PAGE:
There are street names, like monuments and parks, that deserve renaming, but a couple of the new names recommended by the special Memphis City Council-appointed committee deserve reconsideration. 

First, there’s no argument about taking one of America’s greatest acts of genocide on the Trail of Tears and renaming Jackson Avenue, but naming it Odyssey Avenue is misleading at best and tone deaf at worst. 

If the intention is to recognize Memphis’ place in this dark chapter of American history and how the city was located on the route of the forced march westward, the name should be more direct, perhaps an actual native American word or a name that speaks to the unspeakable that occurred there.  I’m told “Nunna daul Tsuny” means the trail where they cried.  Sounds right to me. 

Jackson Avenue was named for one of the three founders of Memphis, Andrew Jackson, who, as president, directed the Indian Removal Act that led to the brutal and murderous treatment of native Americans as they were force marched from their homes and moved to what was a foreign land to them, Oklahoma.

To top it off, before he was selected president, he negotiated the treaty that led to the native American lands where Memphis is located being sold to speculators, including the future site of Memphis, which just happened to financially benefit the city’s three founders, including Jackson himself.

It Wasn’t An Odyssey

For him, the founding of Memphis was merely an investment for him that he sold early in the city’s history.  It is likely that he never even visited Memphis for it was just another of the investments he made with John Overton.     

To put the label of Odyssey on this dark stain on our history is hardly Homeric.  It is a misdirection which will confuse future generations and obscure the Trail of Tears.

In the classic poem, Odysseus, the king of Ithaca, wandered for 10 years trying to find his home after the Trojan War.  The 2,800-year-old Greek poem was a heroic adventure with a largely happy ending, the anthesis of the Trail of Tears.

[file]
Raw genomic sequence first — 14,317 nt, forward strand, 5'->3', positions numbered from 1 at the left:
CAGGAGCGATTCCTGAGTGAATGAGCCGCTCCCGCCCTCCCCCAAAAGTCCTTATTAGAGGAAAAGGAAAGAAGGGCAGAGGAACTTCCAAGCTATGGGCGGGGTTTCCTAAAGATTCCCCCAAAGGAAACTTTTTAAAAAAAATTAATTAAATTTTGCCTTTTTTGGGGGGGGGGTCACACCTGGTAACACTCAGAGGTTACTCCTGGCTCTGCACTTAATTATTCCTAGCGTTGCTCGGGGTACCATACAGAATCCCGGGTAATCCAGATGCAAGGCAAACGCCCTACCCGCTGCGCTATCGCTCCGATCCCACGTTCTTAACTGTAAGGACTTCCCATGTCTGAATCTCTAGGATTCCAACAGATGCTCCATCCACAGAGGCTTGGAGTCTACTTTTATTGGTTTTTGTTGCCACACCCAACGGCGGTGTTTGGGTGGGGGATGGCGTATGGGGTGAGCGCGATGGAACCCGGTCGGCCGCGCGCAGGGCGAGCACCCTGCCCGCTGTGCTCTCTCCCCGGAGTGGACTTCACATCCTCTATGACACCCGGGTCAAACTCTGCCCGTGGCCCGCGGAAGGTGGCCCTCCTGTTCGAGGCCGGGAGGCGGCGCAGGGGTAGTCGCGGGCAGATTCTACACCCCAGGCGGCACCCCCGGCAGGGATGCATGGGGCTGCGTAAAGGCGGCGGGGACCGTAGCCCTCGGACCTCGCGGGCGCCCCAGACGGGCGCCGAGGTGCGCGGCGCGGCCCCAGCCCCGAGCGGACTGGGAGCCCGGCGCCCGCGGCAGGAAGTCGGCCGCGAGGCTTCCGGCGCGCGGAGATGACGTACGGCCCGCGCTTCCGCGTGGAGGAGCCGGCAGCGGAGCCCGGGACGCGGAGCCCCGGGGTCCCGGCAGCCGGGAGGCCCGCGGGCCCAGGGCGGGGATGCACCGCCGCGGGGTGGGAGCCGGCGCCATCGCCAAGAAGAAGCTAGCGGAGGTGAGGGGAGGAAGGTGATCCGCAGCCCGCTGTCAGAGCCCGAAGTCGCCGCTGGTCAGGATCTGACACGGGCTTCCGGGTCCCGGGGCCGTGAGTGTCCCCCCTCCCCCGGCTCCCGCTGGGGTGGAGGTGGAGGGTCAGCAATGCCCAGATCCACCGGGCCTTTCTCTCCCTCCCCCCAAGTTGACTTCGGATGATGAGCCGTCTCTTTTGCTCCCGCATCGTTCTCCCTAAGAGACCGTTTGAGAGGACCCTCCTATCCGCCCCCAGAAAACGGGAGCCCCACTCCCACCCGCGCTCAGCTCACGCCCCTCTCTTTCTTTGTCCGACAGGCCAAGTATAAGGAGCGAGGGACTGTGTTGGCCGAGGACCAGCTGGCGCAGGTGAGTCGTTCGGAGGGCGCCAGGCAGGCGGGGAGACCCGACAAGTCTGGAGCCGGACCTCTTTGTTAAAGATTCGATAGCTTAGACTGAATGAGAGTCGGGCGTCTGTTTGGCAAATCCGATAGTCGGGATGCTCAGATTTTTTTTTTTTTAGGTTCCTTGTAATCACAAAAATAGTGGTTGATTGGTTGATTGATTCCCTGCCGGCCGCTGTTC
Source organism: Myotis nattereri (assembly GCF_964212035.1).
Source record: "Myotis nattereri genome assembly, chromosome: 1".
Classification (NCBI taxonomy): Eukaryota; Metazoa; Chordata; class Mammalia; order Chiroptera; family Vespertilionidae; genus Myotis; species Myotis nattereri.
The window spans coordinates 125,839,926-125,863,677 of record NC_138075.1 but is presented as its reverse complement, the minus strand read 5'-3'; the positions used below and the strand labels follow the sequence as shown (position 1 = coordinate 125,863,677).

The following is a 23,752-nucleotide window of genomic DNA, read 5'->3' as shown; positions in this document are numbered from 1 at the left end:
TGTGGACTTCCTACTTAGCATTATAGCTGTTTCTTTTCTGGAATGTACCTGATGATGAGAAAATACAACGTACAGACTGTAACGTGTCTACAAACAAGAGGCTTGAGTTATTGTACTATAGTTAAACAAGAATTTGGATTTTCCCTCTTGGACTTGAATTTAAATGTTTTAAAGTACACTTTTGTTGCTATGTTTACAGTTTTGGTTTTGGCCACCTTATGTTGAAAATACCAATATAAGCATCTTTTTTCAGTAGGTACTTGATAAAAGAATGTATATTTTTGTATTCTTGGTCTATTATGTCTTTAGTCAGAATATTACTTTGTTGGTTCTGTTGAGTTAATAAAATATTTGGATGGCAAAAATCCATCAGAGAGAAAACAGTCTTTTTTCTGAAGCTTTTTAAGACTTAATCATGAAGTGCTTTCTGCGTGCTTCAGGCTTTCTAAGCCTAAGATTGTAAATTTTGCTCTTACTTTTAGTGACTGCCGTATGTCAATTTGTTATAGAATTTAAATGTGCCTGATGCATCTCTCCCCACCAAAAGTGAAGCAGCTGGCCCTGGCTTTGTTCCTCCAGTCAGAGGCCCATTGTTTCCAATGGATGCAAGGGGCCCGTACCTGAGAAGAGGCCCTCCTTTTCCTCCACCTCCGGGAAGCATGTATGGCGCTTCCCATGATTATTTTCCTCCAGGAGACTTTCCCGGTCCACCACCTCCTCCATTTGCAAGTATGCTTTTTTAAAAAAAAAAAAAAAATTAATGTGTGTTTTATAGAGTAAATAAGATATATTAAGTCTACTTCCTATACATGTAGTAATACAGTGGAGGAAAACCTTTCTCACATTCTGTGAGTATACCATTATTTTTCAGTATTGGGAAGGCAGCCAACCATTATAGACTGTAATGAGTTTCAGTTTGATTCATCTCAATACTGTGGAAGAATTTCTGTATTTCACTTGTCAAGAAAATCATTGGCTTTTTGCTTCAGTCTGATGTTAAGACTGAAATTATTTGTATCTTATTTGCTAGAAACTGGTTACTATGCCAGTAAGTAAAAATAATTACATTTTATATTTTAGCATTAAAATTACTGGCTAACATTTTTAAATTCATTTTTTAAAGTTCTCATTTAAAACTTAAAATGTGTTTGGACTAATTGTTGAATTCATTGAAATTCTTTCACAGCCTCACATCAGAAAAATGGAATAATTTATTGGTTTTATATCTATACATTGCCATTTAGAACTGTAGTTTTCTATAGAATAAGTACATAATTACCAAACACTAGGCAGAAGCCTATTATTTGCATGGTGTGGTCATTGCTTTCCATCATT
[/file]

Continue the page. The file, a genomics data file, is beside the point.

If Jackson Avenue is to be renamed, let it be something in keeping with the bleak history of which it is a part and that speaks clearly and loudly to future generations.  The Trail of Tears was not an odyssey; it was a death march. 

Honoring Mirian DeCosta-Willis A Better Way

Miriam DeCosta-Willis was a professor of mine at what was then Memphis State University and her husband, A. W. Willis is a special hero of mine.

Mrs. DeCosta-Willis was a civil rights pioneer and an accomplished teacher.  I was in her Spanish class two years after she became the first African American professor at the university.

I remember her fondly because in those days, journalism students had to take three years of a foreign language to graduate.  Our participation was generally grudging, and because she said  few of us were going to be speaking Spanish in our professions – it did not seem as useful then as it is today – and as a result, she focused mostly on literacy through Spanish literature and culture. 

The street naming committee of Memphis City Council recommends that Audubon Park, named for one of America’s most famous naturalists and ornithologist, be renamed for my former teacher.